The Steelworkers, meanwhile, have been “fairly active” in the trucking industry, according to communications director Pat Van Horne. The union currently represent a number of truckers in Quebec, recently joining forces with the Truckers’ Co-op, and is attempting to do the same thing for the independent drivers at CP Rail.
“We were told there would be guys at the meeting interested in organizing, but that was clearly not the goal of most of them there,” said Randy Donor of Teamsters Local 938, who attempted, unsuccessfully, to make a presentation to the truckers at the Feb. 13 meeting. “The agenda for some of the guys there was to draw attention to their circumstance and be radical. Three or four guys started yelling at once and we decided to leave. “
Donor and the Teamsters may have been just a bit too early. The following week, after staging some slow moving convoys along Hwy. 401 in Toronto and surrounding the Oshawa GM plant (in a protest coordinated behind the scenes by Hargrove) and some fuel depots with trucks, many venting truckers seemed to be satisfied that they were now doing something. Just 10 days after the Teamsters came away empty-handed, the NTA was formed and Hargrove was welcomed with open arms. As for the CAW’s $10,000 seed money for the NTA, says Donor, “I guess they are trying to organize them.”
The Teamsters already represent 1.5 million workers in North America, including 110,000 in Canada, from industries as varied as dairy products and janitorial services. But the union’s origins, of course, were in the trucking industry. Still, there are plenty of unorganized O/Os.
“I think they realize they need help, because the way things are isn’t working for them,” Donor said. “There is lots of exploitation in the industry – companies changing rates, dropping benefits. This fuel crisis is just another kick in the head. They can make noise, shut down the roads for a while, but only collective bargaining will work.”
Since last April the Teamsters have been before the Ontario Labour Board fighting to certify O/Os hauling for Mackie Transport out of Oshawa. Mackie is arguing that because the drivers are all independent contractors, they are not the same as a group of employees working for the same company. The Teamsters are arguing that the drivers are, in fact, ‘dependent’ contractors and are therefore certifiable based on the outcomes of a number of similar Labor Board applications.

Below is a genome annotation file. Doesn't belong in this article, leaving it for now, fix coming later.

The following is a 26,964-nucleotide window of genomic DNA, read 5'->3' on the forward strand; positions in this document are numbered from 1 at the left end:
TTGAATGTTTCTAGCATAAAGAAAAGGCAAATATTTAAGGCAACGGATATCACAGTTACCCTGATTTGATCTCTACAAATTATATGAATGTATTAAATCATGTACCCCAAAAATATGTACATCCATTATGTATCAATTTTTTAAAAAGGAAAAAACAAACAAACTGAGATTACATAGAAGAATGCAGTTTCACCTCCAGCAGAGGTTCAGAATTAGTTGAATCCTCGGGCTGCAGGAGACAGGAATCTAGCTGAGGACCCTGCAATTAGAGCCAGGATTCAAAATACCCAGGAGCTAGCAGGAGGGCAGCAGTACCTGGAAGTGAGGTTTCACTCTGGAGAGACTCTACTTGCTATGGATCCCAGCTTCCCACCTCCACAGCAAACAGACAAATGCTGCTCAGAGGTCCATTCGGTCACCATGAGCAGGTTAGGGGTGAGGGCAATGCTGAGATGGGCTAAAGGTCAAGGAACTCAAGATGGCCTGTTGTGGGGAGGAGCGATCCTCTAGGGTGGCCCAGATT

Carriers who don’t want to deal with unionized truckers are free to void each O/O’s individual contract and bring in new independents. However, they run the risk of strike action by the union, which could disrupt their service to the point that customers start to look elsewhere.
And when outside drivers are affiliated with inside workers at a particular company, say through CAW membership, the consequences of labor unrest are multiplied.
Hargrove believes truckers are “just starting to wake up to the fact” that the trucking industry does not always have their best interests at heart. “I think the carriers have been able to convince them they are entrepreneurs, and it is propaganda that has kept them from coming together,” he said. “The owner/operators have legitimate problems and someone is going to have to help them … It can be the government. It can be the carriers and the shippers. But they are like any other group; we don’t turn anybody away.”
Of course, their level of success will probably be directly related to the length of the fuel crisis and the level of assistance truckers receive from governments and other industry stakeholders. Through their many organized protests, legal and illegal, and the formation of the NTA, many Canadian truckers have demonstrated a new desire to work together. When – and if – fuel prices drop, that motivation to work together may disappear. But if the unions make the most of this opportunity, it could transform the trucking industry for years to come. n